Modified bitumen roofing, being asphalt-based, is designed for low-slope roofs, and has been successfully used in the United States for over 40 years. Its unique properties give it many of the benefits of old-fashioned built-up roofing (think tar and gravel) and some of the convenience of today’s single-ply roofing systems. If you are re-roofing a flat roof, mod-bit should be on your list of options.
Modified bitumen systems are installed in at least 2 layers and are highly durable. Because it is a more traditional roof membrane applied in multiple layers, it stands up to foot traffic very well. It is easy to work with in tight spaces if you have to re-roof a tight space, such as a balcony or city 3-flat rooftop, modified bitumen can be hard to beat.
A modified bitumen roofing membrane may be black in color, or only minimally reflective. The rooftop’s dark color attracts and absorbs heat from the sun—rather than reflecting it away from the building. The most common modified bitumen adhesion method is “torch down”, which is a high-risk propane-fueled method to adhere it to the substrate. Mod-bit systems can be significantly more expensive on large roofs.
TPO, Thermoplastic Polyolefin, is made up of a single layer of synthetics, usually a blend of polypropylene and ethylene-propylene rubber. Its primary advantage is that it’s typically the lowest material cost for single-ply membrane roofs. It typically comes in white on top, which can help reflect the sun’s light and stop heat buildup within the building.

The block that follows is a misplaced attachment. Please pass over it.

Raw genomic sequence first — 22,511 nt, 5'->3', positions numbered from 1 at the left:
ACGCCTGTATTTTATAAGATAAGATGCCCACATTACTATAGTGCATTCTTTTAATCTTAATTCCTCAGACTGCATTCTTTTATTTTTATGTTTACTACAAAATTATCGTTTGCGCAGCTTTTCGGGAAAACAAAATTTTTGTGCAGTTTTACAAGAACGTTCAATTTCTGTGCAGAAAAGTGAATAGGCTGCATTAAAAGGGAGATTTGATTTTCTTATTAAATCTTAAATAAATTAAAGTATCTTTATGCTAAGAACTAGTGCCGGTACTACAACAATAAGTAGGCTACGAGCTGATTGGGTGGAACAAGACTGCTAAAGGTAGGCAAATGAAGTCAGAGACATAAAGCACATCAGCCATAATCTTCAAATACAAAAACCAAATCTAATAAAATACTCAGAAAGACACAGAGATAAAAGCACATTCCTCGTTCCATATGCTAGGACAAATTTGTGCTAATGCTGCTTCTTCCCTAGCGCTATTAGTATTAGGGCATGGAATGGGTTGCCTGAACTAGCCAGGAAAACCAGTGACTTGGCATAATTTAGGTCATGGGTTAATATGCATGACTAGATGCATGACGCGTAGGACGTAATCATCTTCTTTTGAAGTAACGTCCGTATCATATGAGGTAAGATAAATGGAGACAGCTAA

TPO provides outstanding resistance to ozone, ultraviolet rays, and some chemical exposure at a low cost. It reflects heat radiation better than EPDM and resists mold growth, dirt accumulation, tears impacts, and punctures.
Heat welding the seams requires a very high-quality installation to hold up over time. Some formulations of TPO may not last much past the 10-year mark, and newer technology makes for a lack of a proven track record.
PVC, polyvinyl chloride, is made from a lower percentage of oil and petroleum than TPO or EPDM. Energy-efficient and surprisingly strong, it can be installed by heat welding the seams, as opposed to adhesive or utilizing a taped seam. This installation method allows a PVC roof to expand and contract with a building. PVC can also be sealed with solvent welding and attached to metal flashing and other components with adhesives.
PVC is highly efficient with heating and cooling, reflects the sun and mitigates the heat island effect in cities, and is recyclable, even after over twenty years of service life. Some commercial buildings will have significant amounts of exposure to chemicals. PVC roofs also do not support combustion, burn slowly, are difficult to ignite, and even extinguish the fire if the source is removed.
These features all come at a cost that is typically higher per square foot cost than both EPDM and TPO. PVC typically doesn’t perform as well in cold climates, becoming brittle and cracking or shattering if walked on. In addition, you will need to completely remove your old roof before moving forward in the case of a re-roofing job. This also adds more cost to the job as it can be very labor-intensive to remove the old roof.
At Guardian Roofs, we have experience in commercial roofing that will ensure you the job is done as intended the first time. If you’re ready to see what your roofing solutions can look like, schedule an estimate with San Marcos’ trusted roofing company today.